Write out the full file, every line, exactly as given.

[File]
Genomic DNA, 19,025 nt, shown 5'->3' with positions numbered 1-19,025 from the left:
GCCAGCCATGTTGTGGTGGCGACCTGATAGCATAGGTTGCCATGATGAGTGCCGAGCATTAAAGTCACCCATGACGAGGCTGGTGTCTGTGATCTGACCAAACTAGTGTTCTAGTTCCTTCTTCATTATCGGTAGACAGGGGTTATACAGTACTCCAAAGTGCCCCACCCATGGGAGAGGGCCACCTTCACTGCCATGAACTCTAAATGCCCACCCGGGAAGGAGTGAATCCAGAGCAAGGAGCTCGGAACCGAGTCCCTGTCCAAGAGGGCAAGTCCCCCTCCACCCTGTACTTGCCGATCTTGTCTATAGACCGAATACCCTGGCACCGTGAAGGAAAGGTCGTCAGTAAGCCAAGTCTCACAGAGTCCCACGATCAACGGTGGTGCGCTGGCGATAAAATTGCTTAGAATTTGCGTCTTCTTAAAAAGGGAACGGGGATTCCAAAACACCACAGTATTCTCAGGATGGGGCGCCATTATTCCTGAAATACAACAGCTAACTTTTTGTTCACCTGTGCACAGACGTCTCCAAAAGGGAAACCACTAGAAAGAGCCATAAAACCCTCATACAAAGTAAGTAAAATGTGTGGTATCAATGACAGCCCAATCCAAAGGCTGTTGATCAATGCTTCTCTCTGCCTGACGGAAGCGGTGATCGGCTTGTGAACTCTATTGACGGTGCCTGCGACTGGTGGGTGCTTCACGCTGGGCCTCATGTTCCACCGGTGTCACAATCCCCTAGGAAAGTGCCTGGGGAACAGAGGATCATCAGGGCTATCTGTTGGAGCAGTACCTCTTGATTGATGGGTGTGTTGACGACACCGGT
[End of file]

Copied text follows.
Genomic DNA, 19,025 nt, shown 5'->3' with positions numbered 1-19,025 from the left:
GCCAGCCATGTTGTGGTGGCGACCTGATAGCATAGGTTGCCATGATGAGTGCCGAGCATTAAAGTCACCCATGACGAGGCTGGTGTCTGTGATCTGACCAAACTAGTGTTCTAGTTCCTTCTTCATTATCGGTAGACAGGGGTTATACAGTACTCCAAAGTGCCCCACCCATGGGAGAGGGCCACCTTCACTGCCATGAACTCTAAATGCCCACCCGGGAAGGAGTGAATCCAGAGCAAGGAGCTCGGAACCGAGTCCCTGTCCAAGAGGGCAAGTCCCCCTCCACCCTGTACTTGCCGATCTTGTCTATAGACCGAATACCCTGGCACCGTGAAGGAAAGGTCGTCAGTAAGCCAAGTCTCACAGAGTCCCACGATCAACGGTGGTGCGCTGGCGATAAAATTGCTTAGAATTTGCGTCTTCTTAAAAAGGGAACGGGGATTCCAAAACACCACAGTATTCTCAGGATGGGGCGCCATTATTCCTGAAATACAACAGCTAACTTTTTGTTCACCTGTGCACAGACGTCTCCAAAAGGGAAACCACTAGAAAGAGCCATAAAACCCTCATACAAAGTAAGTAAAATGTGTGGTATCAATGACAGCCCAATCCAAAGGCTGTTGATCAATGCTTCTCTCTGCCTGACGGAAGCGGTGATCGGCTTGTGAACTCTATTGACGGTGCCTGCGACTGGTGGGTGCTTCACGCTGGGCCTCATGTTCCACCGGTGTCACAATCCCCTAGGAAAGTGCCTGGGGAACAGAGGATCATCAGGGCTATCTGTTGGAGCAGTACCTCTTGATTGATGGGTGTGTTGACGACACCGGT